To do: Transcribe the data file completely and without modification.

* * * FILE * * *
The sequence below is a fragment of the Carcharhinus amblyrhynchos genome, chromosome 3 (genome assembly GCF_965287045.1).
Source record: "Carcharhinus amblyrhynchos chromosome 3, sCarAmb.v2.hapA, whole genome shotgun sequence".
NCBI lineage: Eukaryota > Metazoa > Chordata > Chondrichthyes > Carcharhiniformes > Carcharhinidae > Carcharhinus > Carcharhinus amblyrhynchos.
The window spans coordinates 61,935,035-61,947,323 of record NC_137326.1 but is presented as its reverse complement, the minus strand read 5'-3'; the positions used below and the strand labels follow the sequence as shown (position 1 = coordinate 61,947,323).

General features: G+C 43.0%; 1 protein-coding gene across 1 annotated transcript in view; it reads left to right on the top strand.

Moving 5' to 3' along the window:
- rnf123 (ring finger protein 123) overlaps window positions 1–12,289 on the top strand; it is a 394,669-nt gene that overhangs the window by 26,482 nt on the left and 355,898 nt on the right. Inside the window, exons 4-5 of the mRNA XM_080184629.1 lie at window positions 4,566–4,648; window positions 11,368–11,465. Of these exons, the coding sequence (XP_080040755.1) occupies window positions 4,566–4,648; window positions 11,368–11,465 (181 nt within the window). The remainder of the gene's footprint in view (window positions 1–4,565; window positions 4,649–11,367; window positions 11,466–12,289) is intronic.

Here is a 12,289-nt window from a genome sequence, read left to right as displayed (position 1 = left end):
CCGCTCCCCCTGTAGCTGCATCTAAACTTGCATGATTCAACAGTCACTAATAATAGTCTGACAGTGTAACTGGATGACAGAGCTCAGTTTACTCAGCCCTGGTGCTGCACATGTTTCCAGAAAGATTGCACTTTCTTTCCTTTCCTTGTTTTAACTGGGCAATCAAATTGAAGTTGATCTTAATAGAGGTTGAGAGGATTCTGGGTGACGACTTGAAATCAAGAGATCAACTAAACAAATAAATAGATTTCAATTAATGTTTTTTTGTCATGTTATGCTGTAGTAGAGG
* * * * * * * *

The sequence below is a fragment of the Carcharhinus amblyrhynchos genome, chromosome 3 (genome assembly GCF_965287045.1).
Source record: "Carcharhinus amblyrhynchos chromosome 3, sCarAmb.v2.hapA, whole genome shotgun sequence".
NCBI lineage: Eukaryota > Metazoa > Chordata > Chondrichthyes > Carcharhiniformes > Carcharhinidae > Carcharhinus > Carcharhinus amblyrhynchos.
The window spans coordinates 61,935,035-61,947,323 of record NC_137326.1 but is presented as its reverse complement, the minus strand read 5'-3'; the positions used below and the strand labels follow the sequence as shown (position 1 = coordinate 61,947,323).

General features: G+C 43.0%; 1 protein-coding gene across 1 annotated transcript in view; it reads left to right on the top strand.

Moving 5' to 3' along the window:
- rnf123 (ring finger protein 123) overlaps window positions 1–12,289 on the top strand; it is a 394,669-nt gene that overhangs the window by 26,482 nt on the left and 355,898 nt on the right. Inside the window, exons 4-5 of the mRNA XM_080184629.1 lie at window positions 4,566–4,648; window positions 11,368–11,465. Of these exons, the coding sequence (XP_080040755.1) occupies window positions 4,566–4,648; window positions 11,368–11,465 (181 nt within the window). The remainder of the gene's footprint in view (window positions 1–4,565; window positions 4,649–11,367; window positions 11,466–12,289) is intronic.

Here is a 12,289-nt window from a genome sequence, read left to right as displayed (position 1 = left end):
CCGCTCCCCCTGTAGCTGCATCTAAACTTGCATGATTCAACAGTCACTAATAATAGTCTGACAGTGTAACTGGATGACAGAGCTCAGTTTACTCAGCCCTGGTGCTGCACATGTTTCCAGAAAGATTGCACTTTCTTTCCTTTCCTTGTTTTAACTGGGCAATCAAATTGAAGTTGATCTTAATAGAGGTTGAGAGGATTCTGGGTGACGACTTGAAATCAAGAGATCAACTAAACAAATAAATAGATTTCAATTAATGTTTTTTTGTCATGTTATGCTGTAGTAGAGG